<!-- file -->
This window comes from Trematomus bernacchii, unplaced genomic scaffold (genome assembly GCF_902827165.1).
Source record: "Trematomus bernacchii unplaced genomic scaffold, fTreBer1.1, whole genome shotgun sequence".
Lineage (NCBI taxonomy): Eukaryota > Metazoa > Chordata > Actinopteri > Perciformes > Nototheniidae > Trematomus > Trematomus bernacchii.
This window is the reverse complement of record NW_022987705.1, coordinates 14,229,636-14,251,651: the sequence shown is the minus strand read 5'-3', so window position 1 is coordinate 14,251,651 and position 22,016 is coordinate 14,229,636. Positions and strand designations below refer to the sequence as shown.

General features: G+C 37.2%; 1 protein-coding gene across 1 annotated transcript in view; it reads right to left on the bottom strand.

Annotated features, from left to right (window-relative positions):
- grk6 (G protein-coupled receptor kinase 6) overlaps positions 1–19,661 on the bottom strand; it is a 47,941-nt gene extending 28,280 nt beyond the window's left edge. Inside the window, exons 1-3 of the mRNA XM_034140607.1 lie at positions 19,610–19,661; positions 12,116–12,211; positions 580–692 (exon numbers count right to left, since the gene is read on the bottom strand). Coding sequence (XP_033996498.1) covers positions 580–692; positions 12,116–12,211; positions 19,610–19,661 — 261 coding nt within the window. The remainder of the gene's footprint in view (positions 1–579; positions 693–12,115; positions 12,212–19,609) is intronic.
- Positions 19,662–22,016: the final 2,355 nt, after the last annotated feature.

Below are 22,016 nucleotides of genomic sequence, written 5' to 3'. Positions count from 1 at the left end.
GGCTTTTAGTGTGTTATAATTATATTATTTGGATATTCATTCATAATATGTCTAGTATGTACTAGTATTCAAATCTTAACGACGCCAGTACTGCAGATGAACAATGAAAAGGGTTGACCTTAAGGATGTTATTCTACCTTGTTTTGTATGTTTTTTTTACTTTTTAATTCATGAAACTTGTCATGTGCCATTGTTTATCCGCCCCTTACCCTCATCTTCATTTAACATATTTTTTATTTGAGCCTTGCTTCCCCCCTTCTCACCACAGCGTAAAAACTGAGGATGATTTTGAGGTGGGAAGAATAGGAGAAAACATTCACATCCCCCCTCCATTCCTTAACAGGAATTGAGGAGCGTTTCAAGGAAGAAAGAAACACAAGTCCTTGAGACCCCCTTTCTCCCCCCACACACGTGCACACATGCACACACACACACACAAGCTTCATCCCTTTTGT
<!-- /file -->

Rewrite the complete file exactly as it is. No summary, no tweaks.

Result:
This window comes from Trematomus bernacchii, unplaced genomic scaffold (genome assembly GCF_902827165.1).
Source record: "Trematomus bernacchii unplaced genomic scaffold, fTreBer1.1, whole genome shotgun sequence".
Lineage (NCBI taxonomy): Eukaryota > Metazoa > Chordata > Actinopteri > Perciformes > Nototheniidae > Trematomus > Trematomus bernacchii.
This window is the reverse complement of record NW_022987705.1, coordinates 14,229,636-14,251,651: the sequence shown is the minus strand read 5'-3', so window position 1 is coordinate 14,251,651 and position 22,016 is coordinate 14,229,636. Positions and strand designations below refer to the sequence as shown.

General features: G+C 37.2%; 1 protein-coding gene across 1 annotated transcript in view; it reads right to left on the bottom strand.

Annotated features, from left to right (window-relative positions):
- grk6 (G protein-coupled receptor kinase 6) overlaps positions 1–19,661 on the bottom strand; it is a 47,941-nt gene extending 28,280 nt beyond the window's left edge. Inside the window, exons 1-3 of the mRNA XM_034140607.1 lie at positions 19,610–19,661; positions 12,116–12,211; positions 580–692 (exon numbers count right to left, since the gene is read on the bottom strand). Coding sequence (XP_033996498.1) covers positions 580–692; positions 12,116–12,211; positions 19,610–19,661 — 261 coding nt within the window. The remainder of the gene's footprint in view (positions 1–579; positions 693–12,115; positions 12,212–19,609) is intronic.
- Positions 19,662–22,016: the final 2,355 nt, after the last annotated feature.

Below are 22,016 nucleotides of genomic sequence, written 5' to 3'. Positions count from 1 at the left end.
GGCTTTTAGTGTGTTATAATTATATTATTTGGATATTCATTCATAATATGTCTAGTATGTACTAGTATTCAAATCTTAACGACGCCAGTACTGCAGATGAACAATGAAAAGGGTTGACCTTAAGGATGTTATTCTACCTTGTTTTGTATGTTTTTTTTACTTTTTAATTCATGAAACTTGTCATGTGCCATTGTTTATCCGCCCCTTACCCTCATCTTCATTTAACATATTTTTTATTTGAGCCTTGCTTCCCCCCTTCTCACCACAGCGTAAAAACTGAGGATGATTTTGAGGTGGGAAGAATAGGAGAAAACATTCACATCCCCCCTCCATTCCTTAACAGGAATTGAGGAGCGTTTCAAGGAAGAAAGAAACACAAGTCCTTGAGACCCCCTTTCTCCCCCCACACACGTGCACACATGCACACACACACACACAAGCTTCATCCCTTTTGT